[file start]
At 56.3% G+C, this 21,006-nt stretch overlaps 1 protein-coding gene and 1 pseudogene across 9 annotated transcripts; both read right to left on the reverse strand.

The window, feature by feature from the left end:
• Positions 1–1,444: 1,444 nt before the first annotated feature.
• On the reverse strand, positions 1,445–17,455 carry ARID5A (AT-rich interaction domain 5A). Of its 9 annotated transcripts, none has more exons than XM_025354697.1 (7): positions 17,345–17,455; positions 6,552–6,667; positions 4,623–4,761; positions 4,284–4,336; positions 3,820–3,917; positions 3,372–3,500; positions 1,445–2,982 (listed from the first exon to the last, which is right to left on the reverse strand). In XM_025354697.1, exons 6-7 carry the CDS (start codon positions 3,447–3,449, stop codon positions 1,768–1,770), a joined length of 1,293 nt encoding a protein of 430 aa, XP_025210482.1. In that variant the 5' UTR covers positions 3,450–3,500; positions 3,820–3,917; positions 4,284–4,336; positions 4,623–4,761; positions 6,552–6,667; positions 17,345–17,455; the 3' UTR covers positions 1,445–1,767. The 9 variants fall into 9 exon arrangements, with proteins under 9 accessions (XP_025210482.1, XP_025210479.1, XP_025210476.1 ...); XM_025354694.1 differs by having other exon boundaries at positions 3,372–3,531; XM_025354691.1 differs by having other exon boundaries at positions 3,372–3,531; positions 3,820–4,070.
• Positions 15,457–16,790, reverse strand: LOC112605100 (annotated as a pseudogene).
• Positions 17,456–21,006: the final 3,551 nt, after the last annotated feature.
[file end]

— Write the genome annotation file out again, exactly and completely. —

At 56.3% G+C, this 21,006-nt stretch overlaps 1 protein-coding gene and 1 pseudogene across 9 annotated transcripts; both read right to left on the reverse strand.

The window, feature by feature from the left end:
• Positions 1–1,444: 1,444 nt before the first annotated feature.
• On the reverse strand, positions 1,445–17,455 carry ARID5A (AT-rich interaction domain 5A). Of its 9 annotated transcripts, none has more exons than XM_025354697.1 (7): positions 17,345–17,455; positions 6,552–6,667; positions 4,623–4,761; positions 4,284–4,336; positions 3,820–3,917; positions 3,372–3,500; positions 1,445–2,982 (listed from the first exon to the last, which is right to left on the reverse strand). In XM_025354697.1, exons 6-7 carry the CDS (start codon positions 3,447–3,449, stop codon positions 1,768–1,770), a joined length of 1,293 nt encoding a protein of 430 aa, XP_025210482.1. In that variant the 5' UTR covers positions 3,450–3,500; positions 3,820–3,917; positions 4,284–4,336; positions 4,623–4,761; positions 6,552–6,667; positions 17,345–17,455; the 3' UTR covers positions 1,445–1,767. The 9 variants fall into 9 exon arrangements, with proteins under 9 accessions (XP_025210482.1, XP_025210479.1, XP_025210476.1 ...); XM_025354694.1 differs by having other exon boundaries at positions 3,372–3,531; XM_025354691.1 differs by having other exon boundaries at positions 3,372–3,531; positions 3,820–4,070.
• Positions 15,457–16,790, reverse strand: LOC112605100 (annotated as a pseudogene).
• Positions 17,456–21,006: the final 3,551 nt, after the last annotated feature.